October begins with drought, ends wet

This area went into the month of October in drought conditions. Seems like it has been raining ever since. This is good for replenishing ground water but not so good for farmers trying to harvest their crops. Crops really could have used this moisture in July and August. From local reports it sounds like advanced technology in corn and soybeans with drought tolerant seed was beneficial again this year.

Gardens were okay as long as they had supplemental watering. At times it was hard to keep everything watered. Even though we have had quite a bit of moisture in October, Sue notices that the slow gentle rains don’t always hit the ground in the shaded areas because of the tree canopies. Make sure your flower beds and trees go into winter well watered.

Sue had a report the other day from someone who plants Cherriette radish. Their spring crop was terrific but the fall crop which was planted in late July — not so good. Could have been too hot and dry for them this year. We hope they don’t give up on them for another year. Perhaps planting in mid-August when the weather has cooled down a bit would be better.

It was a terrific year for apples. Apple trees are usually in bloom by Mother’s day but this year it was toward the end of May. No frost hit the blossoms so maybe this contributed to the good crop. Whatever the reason, we will take it.

We have received information from Gary Wyatt of the University of Minnesota Extension about tree care for this fall. Drought conditions over the last two-plus years have left trees and other perennial plants visibly stressed this fall. Tree stress symptoms include abundant seed production, leaf scorch, early fall colors, leaf drop, limb dieback and yellowing or browning of leaves and needles.

Fortunately, several measures can help enhance tree and shrub health. Trees and shrubs — especially conifers (such as pine, spruce and cedar) and those planted in the last three years — should be watered generously until the soil freezes. Mulching newly planted trees also helps reduce winter root damage.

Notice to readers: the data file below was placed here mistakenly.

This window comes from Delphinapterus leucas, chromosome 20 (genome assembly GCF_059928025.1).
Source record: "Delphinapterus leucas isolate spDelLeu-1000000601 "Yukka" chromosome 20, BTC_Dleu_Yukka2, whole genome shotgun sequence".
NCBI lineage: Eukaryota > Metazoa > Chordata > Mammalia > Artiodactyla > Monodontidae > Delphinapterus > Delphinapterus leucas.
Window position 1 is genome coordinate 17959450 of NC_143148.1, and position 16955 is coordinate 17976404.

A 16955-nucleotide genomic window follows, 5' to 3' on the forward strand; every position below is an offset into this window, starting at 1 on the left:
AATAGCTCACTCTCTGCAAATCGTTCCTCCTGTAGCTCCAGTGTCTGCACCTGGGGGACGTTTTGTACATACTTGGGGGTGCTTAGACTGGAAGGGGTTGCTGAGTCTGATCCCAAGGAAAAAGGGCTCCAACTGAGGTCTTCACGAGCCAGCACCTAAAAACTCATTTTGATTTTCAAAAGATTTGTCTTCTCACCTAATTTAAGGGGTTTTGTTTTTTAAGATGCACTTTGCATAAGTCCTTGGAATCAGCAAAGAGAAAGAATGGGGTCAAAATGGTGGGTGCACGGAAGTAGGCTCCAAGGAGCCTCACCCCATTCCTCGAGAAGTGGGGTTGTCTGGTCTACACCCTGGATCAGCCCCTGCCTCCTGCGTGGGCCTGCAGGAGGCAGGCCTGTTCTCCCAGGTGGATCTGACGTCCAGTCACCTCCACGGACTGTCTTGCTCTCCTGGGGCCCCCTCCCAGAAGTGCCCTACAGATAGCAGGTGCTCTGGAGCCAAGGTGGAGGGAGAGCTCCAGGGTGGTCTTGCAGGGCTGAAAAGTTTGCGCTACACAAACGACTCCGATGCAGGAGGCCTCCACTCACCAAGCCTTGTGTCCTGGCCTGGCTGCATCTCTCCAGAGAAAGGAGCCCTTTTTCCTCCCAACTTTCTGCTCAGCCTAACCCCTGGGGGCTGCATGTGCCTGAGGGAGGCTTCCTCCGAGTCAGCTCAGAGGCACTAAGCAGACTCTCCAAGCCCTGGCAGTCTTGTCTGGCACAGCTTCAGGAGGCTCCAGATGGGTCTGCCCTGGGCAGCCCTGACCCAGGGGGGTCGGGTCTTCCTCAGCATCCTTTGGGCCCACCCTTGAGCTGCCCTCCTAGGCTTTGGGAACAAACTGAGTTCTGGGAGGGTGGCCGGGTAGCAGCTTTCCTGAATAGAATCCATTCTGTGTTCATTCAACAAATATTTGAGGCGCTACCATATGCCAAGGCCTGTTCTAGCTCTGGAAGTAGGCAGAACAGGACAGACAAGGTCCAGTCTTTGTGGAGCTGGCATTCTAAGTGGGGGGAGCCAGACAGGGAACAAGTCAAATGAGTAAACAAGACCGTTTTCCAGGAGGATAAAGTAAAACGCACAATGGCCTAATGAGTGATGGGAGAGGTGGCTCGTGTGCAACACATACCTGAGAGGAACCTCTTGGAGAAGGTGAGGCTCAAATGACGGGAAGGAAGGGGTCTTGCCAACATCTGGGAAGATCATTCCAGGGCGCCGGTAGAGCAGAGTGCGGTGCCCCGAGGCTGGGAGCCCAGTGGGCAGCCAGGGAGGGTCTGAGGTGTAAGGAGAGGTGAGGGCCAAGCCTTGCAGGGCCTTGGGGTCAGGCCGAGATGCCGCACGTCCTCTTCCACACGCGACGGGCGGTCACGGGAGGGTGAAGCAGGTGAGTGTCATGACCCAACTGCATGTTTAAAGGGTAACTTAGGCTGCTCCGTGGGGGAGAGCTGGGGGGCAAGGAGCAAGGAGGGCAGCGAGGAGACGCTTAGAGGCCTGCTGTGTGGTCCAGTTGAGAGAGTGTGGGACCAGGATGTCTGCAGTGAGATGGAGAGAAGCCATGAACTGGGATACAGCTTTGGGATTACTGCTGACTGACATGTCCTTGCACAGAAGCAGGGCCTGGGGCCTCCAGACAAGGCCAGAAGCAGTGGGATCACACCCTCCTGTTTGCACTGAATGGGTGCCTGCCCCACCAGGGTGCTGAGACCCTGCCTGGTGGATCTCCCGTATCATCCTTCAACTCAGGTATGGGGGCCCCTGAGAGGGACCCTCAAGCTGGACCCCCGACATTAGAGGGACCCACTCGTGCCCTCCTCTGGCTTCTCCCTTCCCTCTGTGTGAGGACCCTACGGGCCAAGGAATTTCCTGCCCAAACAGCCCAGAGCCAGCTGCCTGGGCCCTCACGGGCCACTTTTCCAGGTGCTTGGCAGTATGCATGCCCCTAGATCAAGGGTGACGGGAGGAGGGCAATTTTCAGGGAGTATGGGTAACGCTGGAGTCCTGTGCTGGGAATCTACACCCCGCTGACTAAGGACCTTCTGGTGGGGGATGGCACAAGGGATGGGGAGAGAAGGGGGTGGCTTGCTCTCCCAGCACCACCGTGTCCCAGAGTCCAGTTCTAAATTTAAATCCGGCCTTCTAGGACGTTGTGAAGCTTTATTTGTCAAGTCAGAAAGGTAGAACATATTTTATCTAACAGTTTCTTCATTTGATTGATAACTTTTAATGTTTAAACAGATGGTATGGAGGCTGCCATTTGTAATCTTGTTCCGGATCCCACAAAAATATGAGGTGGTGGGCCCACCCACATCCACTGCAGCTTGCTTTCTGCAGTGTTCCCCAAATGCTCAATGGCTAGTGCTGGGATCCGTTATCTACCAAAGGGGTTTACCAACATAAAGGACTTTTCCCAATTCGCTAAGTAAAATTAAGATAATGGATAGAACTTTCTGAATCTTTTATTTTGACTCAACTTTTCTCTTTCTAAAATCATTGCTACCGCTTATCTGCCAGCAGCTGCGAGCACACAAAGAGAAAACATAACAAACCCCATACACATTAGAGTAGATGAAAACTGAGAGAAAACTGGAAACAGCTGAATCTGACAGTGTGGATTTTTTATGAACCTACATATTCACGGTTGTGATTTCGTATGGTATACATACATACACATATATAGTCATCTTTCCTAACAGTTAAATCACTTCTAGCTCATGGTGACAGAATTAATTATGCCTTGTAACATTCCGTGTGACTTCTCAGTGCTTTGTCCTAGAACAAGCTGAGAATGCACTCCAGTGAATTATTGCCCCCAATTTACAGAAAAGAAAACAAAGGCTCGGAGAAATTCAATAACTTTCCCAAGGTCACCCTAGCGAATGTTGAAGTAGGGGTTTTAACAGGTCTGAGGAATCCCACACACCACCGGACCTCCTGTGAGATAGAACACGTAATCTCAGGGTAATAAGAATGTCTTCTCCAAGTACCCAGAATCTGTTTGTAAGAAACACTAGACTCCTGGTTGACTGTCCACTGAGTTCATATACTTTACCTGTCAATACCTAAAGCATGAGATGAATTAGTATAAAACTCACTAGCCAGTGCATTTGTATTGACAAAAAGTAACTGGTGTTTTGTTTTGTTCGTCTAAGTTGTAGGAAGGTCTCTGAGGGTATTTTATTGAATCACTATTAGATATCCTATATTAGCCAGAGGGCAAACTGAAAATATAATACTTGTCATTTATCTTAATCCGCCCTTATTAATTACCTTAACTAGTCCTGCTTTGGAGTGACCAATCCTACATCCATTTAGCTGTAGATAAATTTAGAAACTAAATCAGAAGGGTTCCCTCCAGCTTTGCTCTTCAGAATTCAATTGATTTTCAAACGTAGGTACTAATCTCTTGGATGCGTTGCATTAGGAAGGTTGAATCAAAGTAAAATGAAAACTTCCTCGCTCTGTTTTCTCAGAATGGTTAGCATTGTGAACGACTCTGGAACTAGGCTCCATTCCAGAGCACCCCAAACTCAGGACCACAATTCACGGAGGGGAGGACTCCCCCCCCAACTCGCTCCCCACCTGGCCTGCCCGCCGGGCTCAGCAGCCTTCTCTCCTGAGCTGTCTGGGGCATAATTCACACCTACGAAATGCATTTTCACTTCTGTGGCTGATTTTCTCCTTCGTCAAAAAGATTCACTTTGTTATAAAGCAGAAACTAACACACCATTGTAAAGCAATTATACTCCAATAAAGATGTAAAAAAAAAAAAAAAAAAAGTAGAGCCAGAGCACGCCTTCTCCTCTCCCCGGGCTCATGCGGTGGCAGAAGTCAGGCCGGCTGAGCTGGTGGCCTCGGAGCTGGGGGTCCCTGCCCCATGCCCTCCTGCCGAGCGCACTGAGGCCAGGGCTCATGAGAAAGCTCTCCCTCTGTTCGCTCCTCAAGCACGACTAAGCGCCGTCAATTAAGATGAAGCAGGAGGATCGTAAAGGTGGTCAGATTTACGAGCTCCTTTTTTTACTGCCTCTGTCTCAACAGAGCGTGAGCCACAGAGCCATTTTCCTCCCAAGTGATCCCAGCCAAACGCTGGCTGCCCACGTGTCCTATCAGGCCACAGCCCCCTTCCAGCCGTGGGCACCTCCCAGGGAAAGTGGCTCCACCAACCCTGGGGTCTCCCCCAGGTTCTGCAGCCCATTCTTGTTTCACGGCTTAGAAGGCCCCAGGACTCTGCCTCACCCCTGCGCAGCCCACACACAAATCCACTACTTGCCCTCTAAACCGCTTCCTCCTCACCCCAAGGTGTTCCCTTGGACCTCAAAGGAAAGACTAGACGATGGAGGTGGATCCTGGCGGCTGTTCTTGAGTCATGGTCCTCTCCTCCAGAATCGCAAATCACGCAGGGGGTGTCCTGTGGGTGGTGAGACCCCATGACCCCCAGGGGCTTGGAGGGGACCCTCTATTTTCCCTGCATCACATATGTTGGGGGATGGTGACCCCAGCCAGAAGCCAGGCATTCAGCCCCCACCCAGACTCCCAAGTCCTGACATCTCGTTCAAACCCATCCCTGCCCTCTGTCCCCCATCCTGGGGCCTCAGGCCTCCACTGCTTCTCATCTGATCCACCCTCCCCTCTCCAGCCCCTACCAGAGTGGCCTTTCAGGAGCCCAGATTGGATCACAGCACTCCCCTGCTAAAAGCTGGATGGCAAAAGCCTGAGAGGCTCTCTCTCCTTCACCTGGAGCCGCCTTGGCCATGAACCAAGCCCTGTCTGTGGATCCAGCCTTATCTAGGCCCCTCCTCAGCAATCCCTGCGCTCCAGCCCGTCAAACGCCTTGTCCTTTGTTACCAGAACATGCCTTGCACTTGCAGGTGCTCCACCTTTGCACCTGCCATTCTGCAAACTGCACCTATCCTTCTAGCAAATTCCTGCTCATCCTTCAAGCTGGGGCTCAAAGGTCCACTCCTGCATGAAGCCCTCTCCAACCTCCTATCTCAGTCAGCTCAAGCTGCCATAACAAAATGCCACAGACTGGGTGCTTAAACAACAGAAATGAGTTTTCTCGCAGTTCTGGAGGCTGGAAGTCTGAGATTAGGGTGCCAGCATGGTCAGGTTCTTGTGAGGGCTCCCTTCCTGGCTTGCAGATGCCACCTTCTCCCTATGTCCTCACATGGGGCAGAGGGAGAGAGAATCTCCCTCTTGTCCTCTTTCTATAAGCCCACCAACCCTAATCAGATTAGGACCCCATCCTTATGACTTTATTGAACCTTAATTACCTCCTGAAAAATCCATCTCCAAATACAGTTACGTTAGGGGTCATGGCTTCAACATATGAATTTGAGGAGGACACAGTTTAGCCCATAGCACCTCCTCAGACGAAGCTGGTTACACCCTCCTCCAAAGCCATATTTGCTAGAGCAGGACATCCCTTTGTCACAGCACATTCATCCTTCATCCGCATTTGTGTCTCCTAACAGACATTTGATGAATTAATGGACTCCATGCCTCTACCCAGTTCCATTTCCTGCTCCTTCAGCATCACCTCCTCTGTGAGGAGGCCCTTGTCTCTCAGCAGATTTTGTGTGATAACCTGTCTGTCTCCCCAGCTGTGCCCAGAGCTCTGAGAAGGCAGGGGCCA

Young maples and thin-barked trees may benefit from sunscald protection to prevent the bark from cracking this winter and spring. This usually involves plastic tubes or tree wraps, which are removed in spring. These practices can also help reduce winter animal damage.

Protecting trees from rabbits, mice, voles and deer is another major winter concern. Mow or remove tall grass to reduce mice and vole damage. If the bark is removed or severely damaged around the tree, it will die. Protective physical barriers such as tree tubes, hardware cloth or fencing can be done when practical.

LaVonne would like to remind you all young or smooth bark trees need to be wrapped before winter. Do this now while the weather is nice as it is a pleasant chore, but can be a miserable job when it is windy and snowing. This is the voice of experience speaking.

If you’re unsure about what’s causing problems in your landscape, University of Minnesota Extension has a great web site to help homeowners diagnose tree, shrub and plant problems or identifying a weed or insect. This site also has links to the University of Minnesota Plant Disease Clinic and Soil Testing Lab.

Fall is also a good time to plant trees; water them until the soil freezes. The best time to prune trees is during the dormant season from January to March. Flowering shrubs can be pruned in the summer after flowering.

This is our last column of the year. We hope you all have had a successful and productive gardening year and are making notes for what you want to accomplish in 2014.

LaVonne Swart and Sue Morris, Master Gardeners

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